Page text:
2 Maine senators, both vaccinated, test positive for COVID
PORTLAND, Maine (AP) — Two of the top ranking Democratic members of the Maine Senate have tested positive for COVID-19 despite being fully vaccinated.
Maine Senate President Troy Jackson tested positive for coronavirus, becoming the highest-ranking official in state government to contract the virus. Senate Major Leader Eloise Vitelli also said she had received a positive test.
Jackson said he is isolating after testing positive in Augusta. He said he is not experiencing symptoms but decided to undergo a rapid test after learning a close contact had the virus.
“While breakthrough COVID-19 infections are far more rare, we know that they are possible. More and more breakthrough infections continue to be reported all across the state and country due to the highly contagious delta variant,” Jackson, D-Allagash, said Tuesday evening in a statement.
Jackson said he was grateful to be vaccinated since vaccines have proven to be effective in preventing severe symptoms and hospitalizations. Vitelli, of Arrowsic, said she was experiencing only mild symptoms on Wednesday.
“I wanted to share my positive test results with the public for the sake of transparency, but also as a reminder that we must continue to use every tool in our toolbox to protect ourselves and each other,” Vitelli said.
The lawmakers are two of several state lawmakers to test positive. U.S. Sen. Angus King of Maine also experienced a breakthrough infection and has since recovered.
In other pandemic news in Maine:
New cases of the coronavirus in Maine have risen by nearly 70% from two weeks ago. The number of deaths is growing, too.
The seven-day rolling average of daily new cases in Maine has risen over the past two weeks from 262 new cases per day on Aug. 30 to 444 new cases per day on Sept. 13. The seven-day rolling average of daily deaths in Maine has also risen over the past two weeks from about one death per day to about four in the same period.
The AP is using data collected by Johns Hopkins University Center for Systems Science and Engineering to measure outbreak caseloads and deaths across the United States.
Maine Center for Disease Control and Prevention Director Dr. Nirav Shah said the high daily caseloads are unlikely to abate in the short term.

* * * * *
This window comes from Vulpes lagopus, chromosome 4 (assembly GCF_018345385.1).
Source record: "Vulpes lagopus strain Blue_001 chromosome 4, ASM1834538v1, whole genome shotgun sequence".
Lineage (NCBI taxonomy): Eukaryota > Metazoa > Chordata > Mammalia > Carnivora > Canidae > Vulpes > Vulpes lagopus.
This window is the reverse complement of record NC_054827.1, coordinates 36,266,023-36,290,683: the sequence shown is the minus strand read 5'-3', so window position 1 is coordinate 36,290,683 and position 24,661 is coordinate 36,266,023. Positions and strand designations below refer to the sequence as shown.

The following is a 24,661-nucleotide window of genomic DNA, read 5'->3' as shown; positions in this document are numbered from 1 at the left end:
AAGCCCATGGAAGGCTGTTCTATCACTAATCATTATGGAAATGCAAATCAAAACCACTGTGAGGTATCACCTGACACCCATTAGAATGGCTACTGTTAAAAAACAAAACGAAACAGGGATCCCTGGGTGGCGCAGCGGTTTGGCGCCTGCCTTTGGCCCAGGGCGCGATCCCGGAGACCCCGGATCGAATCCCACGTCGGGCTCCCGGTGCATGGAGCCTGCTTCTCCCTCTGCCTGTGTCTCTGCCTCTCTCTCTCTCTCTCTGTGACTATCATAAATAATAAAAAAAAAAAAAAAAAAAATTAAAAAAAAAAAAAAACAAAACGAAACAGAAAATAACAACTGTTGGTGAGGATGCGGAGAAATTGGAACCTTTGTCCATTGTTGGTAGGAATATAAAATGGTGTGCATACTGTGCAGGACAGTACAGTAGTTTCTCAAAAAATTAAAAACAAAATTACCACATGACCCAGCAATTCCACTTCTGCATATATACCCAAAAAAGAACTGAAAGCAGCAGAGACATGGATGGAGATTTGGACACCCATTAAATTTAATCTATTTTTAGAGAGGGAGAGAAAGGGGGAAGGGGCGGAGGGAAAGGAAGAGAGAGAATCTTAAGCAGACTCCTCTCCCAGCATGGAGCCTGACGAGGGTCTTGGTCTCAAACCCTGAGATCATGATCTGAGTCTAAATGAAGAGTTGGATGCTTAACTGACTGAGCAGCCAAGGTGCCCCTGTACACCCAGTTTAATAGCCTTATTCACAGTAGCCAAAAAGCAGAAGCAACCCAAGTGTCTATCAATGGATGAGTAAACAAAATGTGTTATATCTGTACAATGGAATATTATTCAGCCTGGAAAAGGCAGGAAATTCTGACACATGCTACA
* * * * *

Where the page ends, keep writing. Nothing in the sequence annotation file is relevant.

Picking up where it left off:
“Based on every epidemiological metric we’re seeing, we anticipate seeing high numbers for the next week and perhaps even longer than that,” Shah said.
Maine CDC reported another 778 infections and seven deaths on Wednesday. That brings the total number of deaths in Maine to nearly 82,000 and the number of deaths to 976.
SCHOOL IMMUNIZATION RATES
Maine health officials said Wednesday that 76% of school staff members in the state were fully vaccinated against coronavirus.
Maine CDC reported that 73% of the state’s total eligible population is fully vaccinated against coronavirus. Rates vary around the state, however. The rate in Cumberland County, the state’s most populous county, is more than 85%, while in more rural Somerset County it’s less than 60%.
That divide also appears to be true of school staff members. The rate was close to 90% in Cumberland but closer to 60% in more rural Waldo County.
The Maine Department of Health and Human Services has launched the monthly public reporting system about vaccination rates in school staff to try to support immunization efforts in schools.
“By publishing these vaccination rates each month, we hope to boost school staff vaccination even further, curb the spread of COVID-19, and equip school leaders with information to make the best decisions for their communities,” health department Commissioner Jeanne Lambrew said.
COVID-19 infections are skewing younger. Roughly half of infections announced on Tuesday involved people 19 and younger, the Sun Journal reported.
Dr. Gretchen Pianka, a pediatrician, said she and other physicians at Central Maine Pediatrics in Lewiston are seeing more COVID-19 cases among children since the school year started. They’re also seeing other types of respiratory viruses, she said.
A Maine CDC report published Tuesday indicated that, as of Sept. 6, nearly 30% of all COVID-19 cases in Maine were among people younger than 25, and 17.5% were among individuals 18 years and younger.